Chris Zane is in the experience business. Whether it's selling bikes in his Connecticut store or filling orders for corporate rewards programs, Zane knows a successful business is about more than just selling stuff. He tells people to picture a 7-year-old riding on a two-wheeler for the first time. It's not just a bicycle to her; it's the "first real freedom that kid has ever experienced away from the parental grip."

And that's what he's selling: Experiences.

More than a decade ago, he used that concept to launch a business filling orders for custom-fitted Trek bikes geared for corporate rewards programs. He has sold his bikes to credit card companies for their rewards programs and corporations who offer them as employee incentives. Zane's Cycles builds the bikes to specification, and all the recipients have to do is attach the front wheel, using the included instructions. The end goal: Creating experiences that will make customers feel good about the reward product—and not irritated that they have to spend hours putting something together.

Zane, 46, got his start at age 12 fixing bikes in his parents' East Haven, Connecticut, garage. At 16, he convinced his parents to let him take over the lease of a bike shop going out of business, borrowing $23,000 from his grandfather—at 15 percent interest. His mother tended the store while he was at school in the mornings. In his first year, he racked up $56,000 in sales.

Early on, he decided he wouldn't nickel-and-dime customers and stopped charging for any add-on that would cost less than a dollar. He installed a mahogany coffee bar in his shop and gives away free drinks. "We're looking at the lifetime value of the customer," Zane said. "Why ostracize someone over one or two things that might cost us money when understanding the lifetime value gives us the ability to justify it?"

Zane recalls a customer who wrote him saying that he was completely let down by his experience at Zane's because no one helped him on an initial visit, and the bike he had purchased was too large for him. Zane passed the note on to his store manager, telling him to take care of it. The manager invited the customer to come back into the store where they refit the bike at no charge, and threw in a few extras, like a toe clip and handlebar light, for free. Why not just chalk up the unhappy customer to a casualty of doing business? Because, Zane says, a happy customer will shop at his store for years to come—and tell his friends about it.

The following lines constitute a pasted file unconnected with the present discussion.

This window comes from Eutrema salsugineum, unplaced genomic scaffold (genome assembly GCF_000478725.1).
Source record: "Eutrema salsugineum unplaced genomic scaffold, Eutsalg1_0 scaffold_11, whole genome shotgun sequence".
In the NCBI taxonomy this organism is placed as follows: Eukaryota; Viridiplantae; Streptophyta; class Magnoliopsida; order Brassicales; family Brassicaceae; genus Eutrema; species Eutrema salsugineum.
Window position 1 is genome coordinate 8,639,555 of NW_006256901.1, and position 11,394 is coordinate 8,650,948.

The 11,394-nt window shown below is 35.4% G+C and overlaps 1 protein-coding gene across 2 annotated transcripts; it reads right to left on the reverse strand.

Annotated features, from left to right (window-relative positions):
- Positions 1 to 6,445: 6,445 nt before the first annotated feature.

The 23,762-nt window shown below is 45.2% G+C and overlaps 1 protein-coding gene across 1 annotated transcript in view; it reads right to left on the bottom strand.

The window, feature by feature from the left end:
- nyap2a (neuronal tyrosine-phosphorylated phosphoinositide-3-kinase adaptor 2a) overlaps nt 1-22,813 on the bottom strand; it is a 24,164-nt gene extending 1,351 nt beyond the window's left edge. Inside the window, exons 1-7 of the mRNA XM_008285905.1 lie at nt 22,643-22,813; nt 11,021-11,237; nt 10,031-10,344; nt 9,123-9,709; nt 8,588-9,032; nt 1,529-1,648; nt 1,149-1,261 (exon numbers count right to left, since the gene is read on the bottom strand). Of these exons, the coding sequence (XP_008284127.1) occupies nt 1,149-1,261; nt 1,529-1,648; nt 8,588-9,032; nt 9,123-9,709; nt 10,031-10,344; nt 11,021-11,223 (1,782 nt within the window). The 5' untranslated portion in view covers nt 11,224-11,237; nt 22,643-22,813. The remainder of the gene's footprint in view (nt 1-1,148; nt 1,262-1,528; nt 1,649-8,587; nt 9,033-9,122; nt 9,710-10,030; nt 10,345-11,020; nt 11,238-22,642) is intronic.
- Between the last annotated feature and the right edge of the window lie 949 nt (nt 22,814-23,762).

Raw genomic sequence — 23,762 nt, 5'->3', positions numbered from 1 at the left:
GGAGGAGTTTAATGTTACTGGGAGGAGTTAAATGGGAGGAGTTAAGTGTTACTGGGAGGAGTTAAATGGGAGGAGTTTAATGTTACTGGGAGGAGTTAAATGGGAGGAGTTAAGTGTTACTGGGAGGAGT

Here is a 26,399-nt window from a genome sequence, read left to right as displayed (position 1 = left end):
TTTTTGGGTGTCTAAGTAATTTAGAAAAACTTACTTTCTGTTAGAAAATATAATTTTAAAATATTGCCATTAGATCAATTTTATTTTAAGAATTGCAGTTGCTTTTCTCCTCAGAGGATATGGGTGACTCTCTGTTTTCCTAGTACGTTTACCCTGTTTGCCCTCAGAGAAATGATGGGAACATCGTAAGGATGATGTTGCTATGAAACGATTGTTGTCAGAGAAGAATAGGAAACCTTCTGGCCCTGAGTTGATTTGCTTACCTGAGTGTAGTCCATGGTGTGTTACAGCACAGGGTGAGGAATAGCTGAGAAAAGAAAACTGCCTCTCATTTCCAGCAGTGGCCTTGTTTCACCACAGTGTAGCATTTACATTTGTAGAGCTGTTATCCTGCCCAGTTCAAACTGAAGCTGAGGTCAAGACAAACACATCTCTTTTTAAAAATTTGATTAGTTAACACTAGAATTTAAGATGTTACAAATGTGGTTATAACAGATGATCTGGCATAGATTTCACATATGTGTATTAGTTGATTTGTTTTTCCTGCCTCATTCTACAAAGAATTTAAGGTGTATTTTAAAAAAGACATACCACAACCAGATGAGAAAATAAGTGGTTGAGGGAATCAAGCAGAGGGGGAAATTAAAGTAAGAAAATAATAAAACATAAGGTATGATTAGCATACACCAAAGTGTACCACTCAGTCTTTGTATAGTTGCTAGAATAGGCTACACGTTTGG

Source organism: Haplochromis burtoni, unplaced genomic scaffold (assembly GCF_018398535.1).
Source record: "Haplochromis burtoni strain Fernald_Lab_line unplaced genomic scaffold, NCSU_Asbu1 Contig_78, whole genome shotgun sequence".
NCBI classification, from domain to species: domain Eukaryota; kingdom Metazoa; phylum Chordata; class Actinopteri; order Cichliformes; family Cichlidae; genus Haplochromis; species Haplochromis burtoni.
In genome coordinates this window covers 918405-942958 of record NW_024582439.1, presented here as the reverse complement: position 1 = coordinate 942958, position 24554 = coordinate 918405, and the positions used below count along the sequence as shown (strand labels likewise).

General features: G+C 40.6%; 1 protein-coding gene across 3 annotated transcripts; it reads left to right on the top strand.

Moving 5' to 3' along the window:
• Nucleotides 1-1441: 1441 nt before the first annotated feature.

Not that every policy he's tried has paid off. The store once offered a service where if a bike needed repairs, they would pick up and drop off the bike to the customer's home. But it meant that some of their best customers weren't coming into the store and seeing new products that were coming out. "We didn't have a way to entice them to make an additional investment in their sport," Zane said. So he continued the pickup and delivery service for those who had bought a bike under that window, but decided it was a losing proposition for the long haul and discontinued the service for new customers.

Over the last few years, Zane has expanded the business to include items like gaming systems and racing strollers. Consistently expanding has allowed him to keep his average annual growth rate at 23.5 percent for the last 30 years. He expects to close this year with $21 million in sales. He's come this far with the help of store policies that would make big box stores blush: Lifetime service guarantees, 90-day price protection, and a trade-in program for children's bikes where parents get 100 percent of the purchase price applied to their child's next bike.

Zane's corporate client business has grown so much that his Branford, Connecticut-based store now accounts for only about a quarter of his revenue. But he's got plans in the works to expand even more, opening 100 stores over the next decade.


Video Transcript